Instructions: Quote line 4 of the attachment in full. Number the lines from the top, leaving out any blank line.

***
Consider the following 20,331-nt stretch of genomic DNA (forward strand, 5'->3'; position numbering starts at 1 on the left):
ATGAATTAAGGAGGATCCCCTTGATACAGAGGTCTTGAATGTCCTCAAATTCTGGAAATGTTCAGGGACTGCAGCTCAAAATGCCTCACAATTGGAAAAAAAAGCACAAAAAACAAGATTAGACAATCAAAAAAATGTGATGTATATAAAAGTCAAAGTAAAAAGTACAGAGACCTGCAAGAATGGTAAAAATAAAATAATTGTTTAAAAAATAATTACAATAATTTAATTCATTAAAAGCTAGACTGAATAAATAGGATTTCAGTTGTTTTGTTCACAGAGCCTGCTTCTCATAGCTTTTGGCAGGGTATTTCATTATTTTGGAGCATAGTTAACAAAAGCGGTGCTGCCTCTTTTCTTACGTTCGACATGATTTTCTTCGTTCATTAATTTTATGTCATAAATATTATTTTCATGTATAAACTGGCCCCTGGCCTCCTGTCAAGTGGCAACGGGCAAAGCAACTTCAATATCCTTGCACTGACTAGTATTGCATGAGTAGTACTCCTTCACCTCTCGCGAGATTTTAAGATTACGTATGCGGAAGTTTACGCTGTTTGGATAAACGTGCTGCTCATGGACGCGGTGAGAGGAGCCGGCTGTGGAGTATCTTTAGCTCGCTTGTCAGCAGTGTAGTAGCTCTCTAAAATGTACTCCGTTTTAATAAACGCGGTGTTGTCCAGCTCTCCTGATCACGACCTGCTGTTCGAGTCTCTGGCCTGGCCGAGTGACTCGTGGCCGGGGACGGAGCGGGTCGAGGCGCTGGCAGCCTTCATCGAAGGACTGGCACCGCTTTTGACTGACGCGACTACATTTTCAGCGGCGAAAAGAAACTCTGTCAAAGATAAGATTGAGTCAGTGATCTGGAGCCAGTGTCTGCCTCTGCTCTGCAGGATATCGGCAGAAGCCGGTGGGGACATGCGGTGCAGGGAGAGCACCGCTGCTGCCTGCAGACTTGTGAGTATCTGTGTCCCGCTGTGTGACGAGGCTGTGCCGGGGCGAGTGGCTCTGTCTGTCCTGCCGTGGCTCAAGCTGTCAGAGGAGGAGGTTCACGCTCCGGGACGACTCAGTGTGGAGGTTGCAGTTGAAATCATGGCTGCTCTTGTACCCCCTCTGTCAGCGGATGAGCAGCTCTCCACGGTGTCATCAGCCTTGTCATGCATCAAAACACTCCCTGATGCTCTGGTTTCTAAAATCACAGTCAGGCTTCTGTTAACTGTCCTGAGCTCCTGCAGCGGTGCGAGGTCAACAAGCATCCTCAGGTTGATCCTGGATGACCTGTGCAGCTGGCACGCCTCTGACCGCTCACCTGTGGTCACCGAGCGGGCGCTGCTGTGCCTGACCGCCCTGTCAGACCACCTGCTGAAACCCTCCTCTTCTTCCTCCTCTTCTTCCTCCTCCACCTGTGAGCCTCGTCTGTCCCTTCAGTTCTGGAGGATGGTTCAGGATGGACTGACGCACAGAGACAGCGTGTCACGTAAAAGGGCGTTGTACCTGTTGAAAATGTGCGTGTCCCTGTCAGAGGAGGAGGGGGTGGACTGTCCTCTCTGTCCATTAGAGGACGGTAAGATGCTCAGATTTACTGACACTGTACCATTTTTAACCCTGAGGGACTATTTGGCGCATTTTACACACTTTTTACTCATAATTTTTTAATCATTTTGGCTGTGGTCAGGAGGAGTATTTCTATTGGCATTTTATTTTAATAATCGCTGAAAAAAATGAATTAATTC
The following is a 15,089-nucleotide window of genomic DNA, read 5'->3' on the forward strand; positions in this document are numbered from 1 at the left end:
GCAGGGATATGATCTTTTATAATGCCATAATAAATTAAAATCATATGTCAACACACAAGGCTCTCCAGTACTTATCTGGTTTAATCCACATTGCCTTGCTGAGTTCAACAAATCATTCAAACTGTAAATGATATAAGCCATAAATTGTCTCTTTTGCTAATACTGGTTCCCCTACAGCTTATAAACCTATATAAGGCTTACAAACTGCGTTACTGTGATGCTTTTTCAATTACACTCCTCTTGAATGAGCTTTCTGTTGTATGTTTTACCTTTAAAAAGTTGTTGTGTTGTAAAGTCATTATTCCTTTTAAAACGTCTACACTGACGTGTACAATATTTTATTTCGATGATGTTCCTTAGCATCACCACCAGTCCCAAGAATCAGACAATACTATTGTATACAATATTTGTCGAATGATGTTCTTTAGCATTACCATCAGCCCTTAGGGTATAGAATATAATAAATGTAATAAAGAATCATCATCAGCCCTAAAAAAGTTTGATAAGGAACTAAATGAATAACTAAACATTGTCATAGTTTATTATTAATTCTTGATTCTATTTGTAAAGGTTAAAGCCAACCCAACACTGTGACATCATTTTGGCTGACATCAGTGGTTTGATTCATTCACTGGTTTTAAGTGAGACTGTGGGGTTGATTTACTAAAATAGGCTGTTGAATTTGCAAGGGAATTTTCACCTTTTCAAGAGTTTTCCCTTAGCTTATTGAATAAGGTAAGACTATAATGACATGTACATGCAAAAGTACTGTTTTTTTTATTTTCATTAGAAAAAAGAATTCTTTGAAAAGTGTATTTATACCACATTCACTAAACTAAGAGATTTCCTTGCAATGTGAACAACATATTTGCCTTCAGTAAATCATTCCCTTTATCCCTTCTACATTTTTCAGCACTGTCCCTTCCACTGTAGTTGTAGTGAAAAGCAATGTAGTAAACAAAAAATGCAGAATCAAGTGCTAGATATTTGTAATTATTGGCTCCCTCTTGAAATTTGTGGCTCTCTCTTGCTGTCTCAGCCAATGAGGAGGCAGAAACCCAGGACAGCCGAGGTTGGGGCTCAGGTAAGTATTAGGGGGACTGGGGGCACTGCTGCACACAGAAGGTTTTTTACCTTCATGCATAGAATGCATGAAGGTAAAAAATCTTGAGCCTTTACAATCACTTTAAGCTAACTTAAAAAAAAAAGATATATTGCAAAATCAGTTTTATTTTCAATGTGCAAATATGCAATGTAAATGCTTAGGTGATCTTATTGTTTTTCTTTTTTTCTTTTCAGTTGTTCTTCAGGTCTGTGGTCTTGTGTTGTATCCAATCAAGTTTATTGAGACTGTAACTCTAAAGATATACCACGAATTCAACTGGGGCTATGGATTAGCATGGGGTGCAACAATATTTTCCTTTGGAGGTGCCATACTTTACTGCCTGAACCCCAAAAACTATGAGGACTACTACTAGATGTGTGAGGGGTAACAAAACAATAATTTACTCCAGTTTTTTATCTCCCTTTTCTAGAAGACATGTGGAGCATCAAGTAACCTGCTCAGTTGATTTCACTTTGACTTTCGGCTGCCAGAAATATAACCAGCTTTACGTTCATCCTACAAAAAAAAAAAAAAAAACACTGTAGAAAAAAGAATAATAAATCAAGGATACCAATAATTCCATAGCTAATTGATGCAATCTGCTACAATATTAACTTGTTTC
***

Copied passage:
GCAGGGATATGATCTTTTATAATGCCATAATAAATTAAAATCATATGTCAACACACAAGGCTCTCCAGTACTTATCTGGTTTAATCCACATTGCCTTGCTGAGTTCAACAAATCATTCAAACTGTAAATGATATAAGCCATAAATTGTCTCTTTTGCTAATACTGGTTCCCCTACAGCTTATAAACCTATATAAGGCTTACAAACTGCGTTACTGTGATGCTTTTTCAATTACACTCCTCTTGAATGAGCTTTCTGTTGTATGTTTTACCTTTAAAAAGTTGTTGTGTTGTAAAGTCATTATTCCTTTTAAAACGTCTACACTGACGTGTACAATATTTTATTTCGATGATGTTCCTTAGCATCACCACCAGTCCCAAGAATCAGACAATACTATTGTATACAATATTTGTCGAATGATGTTCTTTAGCATTACCATCAGCCCTTAGGGTATAGAATATAATAAATGTAATAAAGAATCATCATCAGCCCTAAAAAAGTTTGATAAGGAACTAAATGAATAACTAAACATTGTCATAGTTTATTATTAATTCTTGATTCTATTTGTAAAGGTTAAAGCCAACCCAACACTGTGACATCATTTTGGCTGACATCAGTGGTTTGATTCATTCACTGGTTTTAAGTGAGACTGTGGGGTTGATTTACTAAAATAGGCTGTTGAATTTGCAAGGGAATTTTCACCTTTTCAAGAGTTTTCCCTTAGCTTATTGAATAAGGTAAGACTATAATGACATGTACATGCAAAAGTACTGTTTTTTTTATTTTCATTAGAAAAAAGAATTCTTTGAAAAGTGTATTTATACCACATTCACTAAACTAAGAGATTTCCTTGCAATGTGAACAACATATTTGCCTTCAGTAAATCATTCCCTTTATCCCTTCTACATTTTTCAGCACTGTCCCTTCCACTGTAGTTGTAGTGAAAAGCAATGTAGTAAACAAAAAATGCAGAATCAAGTGCTAGATATTTGTAATTATTGGCTCCCTCTTGAAATTTGTGGCTCTCTCTTGCTGTCTCAGCCAATGAGGAGGCAGAAACCCAGGACAGCCGAGGTTGGGGCTCAGGTAAGTATTAGGGGGACTGGGGGCACTGCTGCACACAGAAGGTTTTTTACCTTCATGCATAGAATGCATGAAGGTAAAAAATCTTGAGCCTTTACAATCACTTTAAGCTAACTTAAAAAAAAAAGATATATTGCAAAATCAGTTTTATTTTCAATGTGCAAATATGCAATGTAAATGCTTAGGTGATCTTATTGTTTTTCTTTTTTTCTTTTCAGTTGTTCTTCAGGTCTGTGGTCTTGTGTTGTATCCAATCAAGTTTATTGAGACTGTAACTCTAAAGATATACCACGAATTCAACTGGGGCTATGGATTAGCATGGGGTGCAACAATATTTTCCTTTGGAGGTGCCATACTTTACTGCCTGAACCCCAAAAACTATGAGGACTACTACTAGATGTGTGAGGGGTAACAAAACAATAATTTACTCCAGTTTTTTATCTCCCTTTTCTAGAAGACATGTGGAGCATCAAGTAACCTGCTCAGTTGATTTCACTTTGACTTTCGGCTGCCAGAAATATAACCAGCTTTACGTTCATCCTACAAAAAAAAAAAAAAAAACACTGTAGAAAAAAGAATAATAAATCAAGGATACCAATAATTCCATAGCTAATTGATGCAATCTGCTACAATATTAACTTGTTTC